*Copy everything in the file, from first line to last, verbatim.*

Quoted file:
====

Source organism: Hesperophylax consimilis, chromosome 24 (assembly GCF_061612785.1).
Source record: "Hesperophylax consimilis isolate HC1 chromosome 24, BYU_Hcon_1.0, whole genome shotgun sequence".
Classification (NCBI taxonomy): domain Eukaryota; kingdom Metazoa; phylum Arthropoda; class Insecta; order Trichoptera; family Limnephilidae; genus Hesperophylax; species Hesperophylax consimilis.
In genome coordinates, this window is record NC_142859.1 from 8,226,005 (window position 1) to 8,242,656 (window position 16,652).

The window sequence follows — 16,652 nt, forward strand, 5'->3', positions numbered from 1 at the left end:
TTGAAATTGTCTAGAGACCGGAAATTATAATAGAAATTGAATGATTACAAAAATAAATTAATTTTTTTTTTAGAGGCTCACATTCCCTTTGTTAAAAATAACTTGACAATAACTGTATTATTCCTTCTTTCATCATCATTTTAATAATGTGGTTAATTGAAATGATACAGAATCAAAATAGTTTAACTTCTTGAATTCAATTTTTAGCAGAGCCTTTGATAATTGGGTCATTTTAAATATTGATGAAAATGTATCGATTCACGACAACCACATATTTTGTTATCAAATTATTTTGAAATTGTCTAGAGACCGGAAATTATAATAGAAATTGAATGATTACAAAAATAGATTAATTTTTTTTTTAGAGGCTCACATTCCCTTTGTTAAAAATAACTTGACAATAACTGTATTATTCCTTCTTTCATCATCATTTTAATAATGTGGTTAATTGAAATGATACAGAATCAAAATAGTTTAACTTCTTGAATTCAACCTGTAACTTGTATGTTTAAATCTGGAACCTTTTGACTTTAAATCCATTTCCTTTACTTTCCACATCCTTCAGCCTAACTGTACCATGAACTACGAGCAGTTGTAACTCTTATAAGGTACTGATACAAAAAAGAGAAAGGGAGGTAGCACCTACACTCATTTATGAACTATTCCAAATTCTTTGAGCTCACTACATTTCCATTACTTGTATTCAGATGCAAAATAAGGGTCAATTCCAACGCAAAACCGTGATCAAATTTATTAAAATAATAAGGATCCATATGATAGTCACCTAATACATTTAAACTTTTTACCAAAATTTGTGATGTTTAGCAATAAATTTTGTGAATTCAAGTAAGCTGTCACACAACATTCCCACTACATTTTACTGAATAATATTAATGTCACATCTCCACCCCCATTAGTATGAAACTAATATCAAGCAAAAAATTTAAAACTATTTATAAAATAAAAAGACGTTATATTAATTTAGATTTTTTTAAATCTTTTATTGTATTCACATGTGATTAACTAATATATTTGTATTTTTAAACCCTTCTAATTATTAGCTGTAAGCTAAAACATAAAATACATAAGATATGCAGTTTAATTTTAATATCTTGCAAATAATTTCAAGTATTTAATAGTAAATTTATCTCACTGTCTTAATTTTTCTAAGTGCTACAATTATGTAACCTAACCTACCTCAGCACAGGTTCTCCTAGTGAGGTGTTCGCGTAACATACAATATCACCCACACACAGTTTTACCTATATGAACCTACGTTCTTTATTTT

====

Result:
Source organism: Hesperophylax consimilis, chromosome 24 (assembly GCF_061612785.1).
Source record: "Hesperophylax consimilis isolate HC1 chromosome 24, BYU_Hcon_1.0, whole genome shotgun sequence".
Classification (NCBI taxonomy): domain Eukaryota; kingdom Metazoa; phylum Arthropoda; class Insecta; order Trichoptera; family Limnephilidae; genus Hesperophylax; species Hesperophylax consimilis.
In genome coordinates, this window is record NC_142859.1 from 8,226,005 (window position 1) to 8,242,656 (window position 16,652).

The window sequence follows — 16,652 nt, forward strand, 5'->3', positions numbered from 1 at the left end:
TTGAAATTGTCTAGAGACCGGAAATTATAATAGAAATTGAATGATTACAAAAATAAATTAATTTTTTTTTTAGAGGCTCACATTCCCTTTGTTAAAAATAACTTGACAATAACTGTATTATTCCTTCTTTCATCATCATTTTAATAATGTGGTTAATTGAAATGATACAGAATCAAAATAGTTTAACTTCTTGAATTCAATTTTTAGCAGAGCCTTTGATAATTGGGTCATTTTAAATATTGATGAAAATGTATCGATTCACGACAACCACATATTTTGTTATCAAATTATTTTGAAATTGTCTAGAGACCGGAAATTATAATAGAAATTGAATGATTACAAAAATAGATTAATTTTTTTTTTAGAGGCTCACATTCCCTTTGTTAAAAATAACTTGACAATAACTGTATTATTCCTTCTTTCATCATCATTTTAATAATGTGGTTAATTGAAATGATACAGAATCAAAATAGTTTAACTTCTTGAATTCAACCTGTAACTTGTATGTTTAAATCTGGAACCTTTTGACTTTAAATCCATTTCCTTTACTTTCCACATCCTTCAGCCTAACTGTACCATGAACTACGAGCAGTTGTAACTCTTATAAGGTACTGATACAAAAAAGAGAAAGGGAGGTAGCACCTACACTCATTTATGAACTATTCCAAATTCTTTGAGCTCACTACATTTCCATTACTTGTATTCAGATGCAAAATAAGGGTCAATTCCAACGCAAAACCGTGATCAAATTTATTAAAATAATAAGGATCCATATGATAGTCACCTAATACATTTAAACTTTTTACCAAAATTTGTGATGTTTAGCAATAAATTTTGTGAATTCAAGTAAGCTGTCACACAACATTCCCACTACATTTTACTGAATAATATTAATGTCACATCTCCACCCCCATTAGTATGAAACTAATATCAAGCAAAAAATTTAAAACTATTTATAAAATAAAAAGACGTTATATTAATTTAGATTTTTTTAAATCTTTTATTGTATTCACATGTGATTAACTAATATATTTGTATTTTTAAACCCTTCTAATTATTAGCTGTAAGCTAAAACATAAAATACATAAGATATGCAGTTTAATTTTAATATCTTGCAAATAATTTCAAGTATTTAATAGTAAATTTATCTCACTGTCTTAATTTTTCTAAGTGCTACAATTATGTAACCTAACCTACCTCAGCACAGGTTCTCCTAGTGAGGTGTTCGCGTAACATACAATATCACCCACACACAGTTTTACCTATATGAACCTACGTTCTTTATTTT